The NSW SES is again disappointed in the large number (85) of rescues that had to be undertaken. Many of these were people who deliberately entered floodwater. Please do not drive, ride or walk through floodwater. The SES advise to stay out of floodwater so we don’t have to get you out.

The assistance of the Rural Fire Service, Fire and Rescue NSW and the NSW Police, as well as local government and other agencies in attending to the requests for assistance is gratefully acknowledged.

New South Wales | Sydney storms – One very busy night for fire & rescue crews

Last night’s unprecedented extreme weather across Sydney and the Illawarra has seen Fire & Rescue NSW (FRNSW) experience one of its busiest nights in history.

Fire & Rescue NSW Commissioner Greg Mullins said FRNSW had taken 1,105 Triple Zero (000) calls from 6pm yesterday to 8am today.

“Last night every fire truck in the Sydney and Illawarra area responded to numerous emergencies from flood rescues to house fires caused by lightning strikes,” Commissioner Mullins said.

“We initially responded six fire trucks and 24 firefighters from Sydney to help the 17 crews in the Illawarra, who were all out on the road dealing with the incidents caused by the extreme weather. As the storm front moved over Sydney, crews from the Illawarra and the Central Coast travelled to Sydney to help deal with the influx of calls.

“At the height of the storm more than 100 fire trucks and nearly 500 firefighters were deployed to emergencies across Sydney.

“Because of the extremely high number of calls we were receiving, off-duty firefighters were recalled at around 9:30pm to staff eight additional fire engines, which were deployed across Sydney.

“At the peak of the bad weather last night – 9:30pm – we had 230 active emergencies at once.

“This morning we are assisting the NSW State Emergency Service with four fire trucks and 16 firefighters deployed to southern Sydney. This is on top of the dozens of firefighters out securing trees and wires across the greater Sydney area.”

Between 6pm and 8am, FRNSW firefighters responded to 970 emergencies, including
• 95 fires (including at least two fires started by lightning strikes at Kellyville and Normanhurst)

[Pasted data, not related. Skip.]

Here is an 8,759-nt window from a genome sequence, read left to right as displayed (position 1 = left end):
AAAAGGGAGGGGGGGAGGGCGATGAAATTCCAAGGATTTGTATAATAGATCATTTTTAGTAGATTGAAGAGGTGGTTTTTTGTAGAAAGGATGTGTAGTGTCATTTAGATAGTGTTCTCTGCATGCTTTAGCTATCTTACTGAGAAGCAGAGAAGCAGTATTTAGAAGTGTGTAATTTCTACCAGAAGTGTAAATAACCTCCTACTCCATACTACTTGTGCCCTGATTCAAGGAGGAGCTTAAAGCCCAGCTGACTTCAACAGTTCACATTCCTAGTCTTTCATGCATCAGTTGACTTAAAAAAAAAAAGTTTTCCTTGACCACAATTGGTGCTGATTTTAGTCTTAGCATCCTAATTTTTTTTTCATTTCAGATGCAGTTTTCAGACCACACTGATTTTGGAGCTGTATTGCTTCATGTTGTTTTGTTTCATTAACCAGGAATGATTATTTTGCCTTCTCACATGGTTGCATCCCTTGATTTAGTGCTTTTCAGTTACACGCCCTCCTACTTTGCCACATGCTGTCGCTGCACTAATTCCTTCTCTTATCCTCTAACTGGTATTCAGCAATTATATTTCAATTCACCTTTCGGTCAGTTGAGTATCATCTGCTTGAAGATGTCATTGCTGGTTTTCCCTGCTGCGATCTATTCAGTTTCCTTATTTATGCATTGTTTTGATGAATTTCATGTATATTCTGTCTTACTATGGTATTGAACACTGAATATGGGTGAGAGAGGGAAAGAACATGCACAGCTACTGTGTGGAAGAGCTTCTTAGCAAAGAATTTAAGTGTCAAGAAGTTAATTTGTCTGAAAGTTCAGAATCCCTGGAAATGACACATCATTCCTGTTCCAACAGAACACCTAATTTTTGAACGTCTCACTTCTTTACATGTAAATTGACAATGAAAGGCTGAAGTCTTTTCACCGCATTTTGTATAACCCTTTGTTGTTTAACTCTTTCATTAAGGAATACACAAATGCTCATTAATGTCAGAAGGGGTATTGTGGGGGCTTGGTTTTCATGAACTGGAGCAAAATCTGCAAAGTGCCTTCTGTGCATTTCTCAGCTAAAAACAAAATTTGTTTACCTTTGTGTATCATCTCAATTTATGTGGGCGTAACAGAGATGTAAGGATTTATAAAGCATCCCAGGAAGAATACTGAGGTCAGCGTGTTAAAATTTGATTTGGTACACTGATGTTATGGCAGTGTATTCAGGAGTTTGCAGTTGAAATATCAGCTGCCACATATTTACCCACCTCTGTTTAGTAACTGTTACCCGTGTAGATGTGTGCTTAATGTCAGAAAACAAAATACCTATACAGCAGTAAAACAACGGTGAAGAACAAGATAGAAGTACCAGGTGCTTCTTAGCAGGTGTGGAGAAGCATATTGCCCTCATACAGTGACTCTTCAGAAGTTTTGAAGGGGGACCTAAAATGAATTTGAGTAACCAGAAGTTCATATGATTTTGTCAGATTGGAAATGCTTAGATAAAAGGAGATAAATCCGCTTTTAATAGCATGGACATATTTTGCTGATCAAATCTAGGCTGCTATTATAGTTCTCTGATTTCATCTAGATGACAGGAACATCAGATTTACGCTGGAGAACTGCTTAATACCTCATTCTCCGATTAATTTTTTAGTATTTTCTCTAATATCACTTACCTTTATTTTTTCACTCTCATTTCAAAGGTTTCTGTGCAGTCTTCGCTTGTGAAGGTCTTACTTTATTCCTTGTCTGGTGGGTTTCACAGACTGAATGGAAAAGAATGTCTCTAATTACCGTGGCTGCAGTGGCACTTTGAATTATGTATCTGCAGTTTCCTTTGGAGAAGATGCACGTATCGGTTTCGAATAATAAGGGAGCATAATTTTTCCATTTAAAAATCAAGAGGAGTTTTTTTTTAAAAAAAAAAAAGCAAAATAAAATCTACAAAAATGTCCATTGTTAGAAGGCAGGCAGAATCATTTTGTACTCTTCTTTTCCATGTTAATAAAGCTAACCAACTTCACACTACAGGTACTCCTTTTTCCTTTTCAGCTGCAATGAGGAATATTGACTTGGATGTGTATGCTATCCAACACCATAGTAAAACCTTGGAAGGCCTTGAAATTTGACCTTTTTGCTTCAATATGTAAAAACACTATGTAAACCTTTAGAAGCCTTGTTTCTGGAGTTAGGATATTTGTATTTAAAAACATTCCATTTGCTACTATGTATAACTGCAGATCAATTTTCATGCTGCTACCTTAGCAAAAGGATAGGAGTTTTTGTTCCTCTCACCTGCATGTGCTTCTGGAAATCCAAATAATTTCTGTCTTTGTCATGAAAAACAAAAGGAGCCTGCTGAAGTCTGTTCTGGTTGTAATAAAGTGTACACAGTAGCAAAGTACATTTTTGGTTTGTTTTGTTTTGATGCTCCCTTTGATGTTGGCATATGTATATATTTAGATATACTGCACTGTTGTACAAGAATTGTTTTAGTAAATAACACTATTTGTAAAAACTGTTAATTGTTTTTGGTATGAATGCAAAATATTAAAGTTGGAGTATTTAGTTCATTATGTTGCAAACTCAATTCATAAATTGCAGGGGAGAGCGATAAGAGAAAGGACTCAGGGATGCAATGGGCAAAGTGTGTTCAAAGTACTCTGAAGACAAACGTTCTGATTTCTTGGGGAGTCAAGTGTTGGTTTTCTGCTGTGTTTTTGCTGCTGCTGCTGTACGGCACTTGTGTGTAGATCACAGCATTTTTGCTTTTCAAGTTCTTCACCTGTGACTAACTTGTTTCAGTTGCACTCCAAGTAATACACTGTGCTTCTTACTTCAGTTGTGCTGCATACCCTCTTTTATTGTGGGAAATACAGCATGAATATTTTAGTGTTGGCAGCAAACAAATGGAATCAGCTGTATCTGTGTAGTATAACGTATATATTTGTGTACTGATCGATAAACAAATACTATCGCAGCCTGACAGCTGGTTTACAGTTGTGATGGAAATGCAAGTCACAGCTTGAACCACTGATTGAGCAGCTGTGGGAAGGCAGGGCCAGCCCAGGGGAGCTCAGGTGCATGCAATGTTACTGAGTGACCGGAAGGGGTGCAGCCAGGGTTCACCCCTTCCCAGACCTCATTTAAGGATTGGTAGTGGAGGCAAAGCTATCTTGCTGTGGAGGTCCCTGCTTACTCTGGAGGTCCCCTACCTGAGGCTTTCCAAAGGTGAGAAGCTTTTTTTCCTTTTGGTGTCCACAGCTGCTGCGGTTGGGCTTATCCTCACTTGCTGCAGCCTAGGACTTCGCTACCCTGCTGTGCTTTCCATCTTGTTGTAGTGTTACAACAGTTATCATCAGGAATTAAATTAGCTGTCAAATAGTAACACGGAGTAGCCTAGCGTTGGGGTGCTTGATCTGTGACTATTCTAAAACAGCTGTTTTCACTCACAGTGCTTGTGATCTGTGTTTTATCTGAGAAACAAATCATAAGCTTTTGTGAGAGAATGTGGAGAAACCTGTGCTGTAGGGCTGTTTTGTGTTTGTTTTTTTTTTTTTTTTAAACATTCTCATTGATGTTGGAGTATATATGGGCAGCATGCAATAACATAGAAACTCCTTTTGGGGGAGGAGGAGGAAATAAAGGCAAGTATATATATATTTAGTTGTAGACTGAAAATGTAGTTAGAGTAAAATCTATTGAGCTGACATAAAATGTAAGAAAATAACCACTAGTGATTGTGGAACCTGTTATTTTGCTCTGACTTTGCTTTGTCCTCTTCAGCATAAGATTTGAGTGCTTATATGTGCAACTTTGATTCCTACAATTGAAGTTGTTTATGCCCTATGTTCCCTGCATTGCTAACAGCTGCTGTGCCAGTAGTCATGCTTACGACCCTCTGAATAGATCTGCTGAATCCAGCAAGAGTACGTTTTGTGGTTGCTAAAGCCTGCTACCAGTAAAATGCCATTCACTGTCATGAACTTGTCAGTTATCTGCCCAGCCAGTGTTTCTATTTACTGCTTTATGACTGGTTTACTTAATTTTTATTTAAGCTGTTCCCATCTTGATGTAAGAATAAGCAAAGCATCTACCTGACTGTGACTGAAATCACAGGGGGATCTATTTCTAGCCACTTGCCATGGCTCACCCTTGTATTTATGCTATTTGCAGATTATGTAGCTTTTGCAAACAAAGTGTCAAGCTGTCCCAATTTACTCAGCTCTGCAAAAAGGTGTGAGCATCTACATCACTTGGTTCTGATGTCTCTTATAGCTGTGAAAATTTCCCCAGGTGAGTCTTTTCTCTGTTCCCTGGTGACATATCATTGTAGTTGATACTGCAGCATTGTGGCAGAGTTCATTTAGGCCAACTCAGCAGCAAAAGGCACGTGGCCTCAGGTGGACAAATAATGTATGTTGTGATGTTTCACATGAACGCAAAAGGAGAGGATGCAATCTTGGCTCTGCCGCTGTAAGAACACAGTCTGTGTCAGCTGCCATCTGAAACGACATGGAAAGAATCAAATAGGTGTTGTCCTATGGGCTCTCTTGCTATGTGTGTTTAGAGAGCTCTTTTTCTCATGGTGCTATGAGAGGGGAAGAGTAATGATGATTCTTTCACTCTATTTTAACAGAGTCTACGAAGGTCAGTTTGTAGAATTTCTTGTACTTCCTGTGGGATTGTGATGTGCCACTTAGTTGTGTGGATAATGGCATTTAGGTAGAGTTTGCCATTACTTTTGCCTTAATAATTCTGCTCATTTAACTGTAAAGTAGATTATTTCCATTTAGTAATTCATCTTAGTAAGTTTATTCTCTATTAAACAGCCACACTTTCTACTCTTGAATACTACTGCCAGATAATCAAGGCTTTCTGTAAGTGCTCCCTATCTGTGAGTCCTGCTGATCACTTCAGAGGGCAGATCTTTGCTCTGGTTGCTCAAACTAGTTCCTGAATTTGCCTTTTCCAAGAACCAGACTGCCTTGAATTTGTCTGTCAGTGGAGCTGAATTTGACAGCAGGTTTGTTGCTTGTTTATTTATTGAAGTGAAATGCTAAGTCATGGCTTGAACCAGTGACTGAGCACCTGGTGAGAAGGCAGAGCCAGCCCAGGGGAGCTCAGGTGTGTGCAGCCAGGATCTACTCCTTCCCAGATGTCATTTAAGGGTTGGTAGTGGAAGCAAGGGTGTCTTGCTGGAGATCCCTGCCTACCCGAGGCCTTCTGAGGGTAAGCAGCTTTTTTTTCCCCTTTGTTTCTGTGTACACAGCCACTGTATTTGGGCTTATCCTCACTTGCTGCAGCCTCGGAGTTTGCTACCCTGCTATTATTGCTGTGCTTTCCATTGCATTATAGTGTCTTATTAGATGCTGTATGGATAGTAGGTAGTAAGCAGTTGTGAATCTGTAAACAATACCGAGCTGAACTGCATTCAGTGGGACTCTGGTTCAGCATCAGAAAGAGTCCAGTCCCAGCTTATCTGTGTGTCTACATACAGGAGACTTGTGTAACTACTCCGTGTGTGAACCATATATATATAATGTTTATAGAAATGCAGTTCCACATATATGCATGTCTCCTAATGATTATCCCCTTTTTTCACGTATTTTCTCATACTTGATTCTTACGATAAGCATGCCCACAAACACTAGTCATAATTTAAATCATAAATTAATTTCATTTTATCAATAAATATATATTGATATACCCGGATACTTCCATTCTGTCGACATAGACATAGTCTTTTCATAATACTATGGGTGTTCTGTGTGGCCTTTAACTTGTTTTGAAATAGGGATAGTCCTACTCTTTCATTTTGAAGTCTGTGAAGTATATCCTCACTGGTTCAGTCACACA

• 384 storm-related emergencies, including wires down, trees down and flooding, including a call to flooding over three levels at Wollongong Hospital at 6:16pm
• 87 rescues such as rescuing people from cars and homes, including a man who was rescued by firefighters at Warrawong after he was trapped underneath a tree at around 7pm
• 15 HAZMATS such as overflowing pipes
• 27 medical assistance emergencies
• 12 bush and grass fires (most likely started by lightning)
• 350 other callouts such as automatic fire alarms being set off by winds, power outages and heavy rain.

Commissioner Mullins said FRNSW would continue to provide support to the NSW SES during the protracted clean up operations.

“I can only praise firefighters and our other emergency service colleagues for their mighty effort,” he said.

“We’re also appealing to the public to only call Triple Zero if it is a genuine emergency For flood and storm assistance, call the NSW SES on 132 500,” he said.

New South Wales | NSW Ambulance launches new fleet of multi-purpose vehicles

Last week, Health Minister Jillian Skinner launched seven new Multi-Purpose Vehicle (MPV) general ambulances to support paramedics and patients with special needs across the state.

Mrs Skinner and Smithfield MP Andrew Rohan met with paramedics at Fairfield Ambulance Station to launch the new MPV general ambulances, inspect MPV specialist ambulances and learn more about the different capabilities of the two vehicle models.

“The new vehicles, which have a fit out value of $152,000 each, ensure paramedics have the right support in place to provide emergency care to patients. They are equipped with mechanical aids in the lifting and management of patients to reduce health and safety risks.

“An added bonus of the new MPV general ambulances is they can be used for non-bariatric transport too.

“These new vehicles complement the investment we have made in MPV specialist ambulances, which are capable of transporting patients with a weight up to 500kg.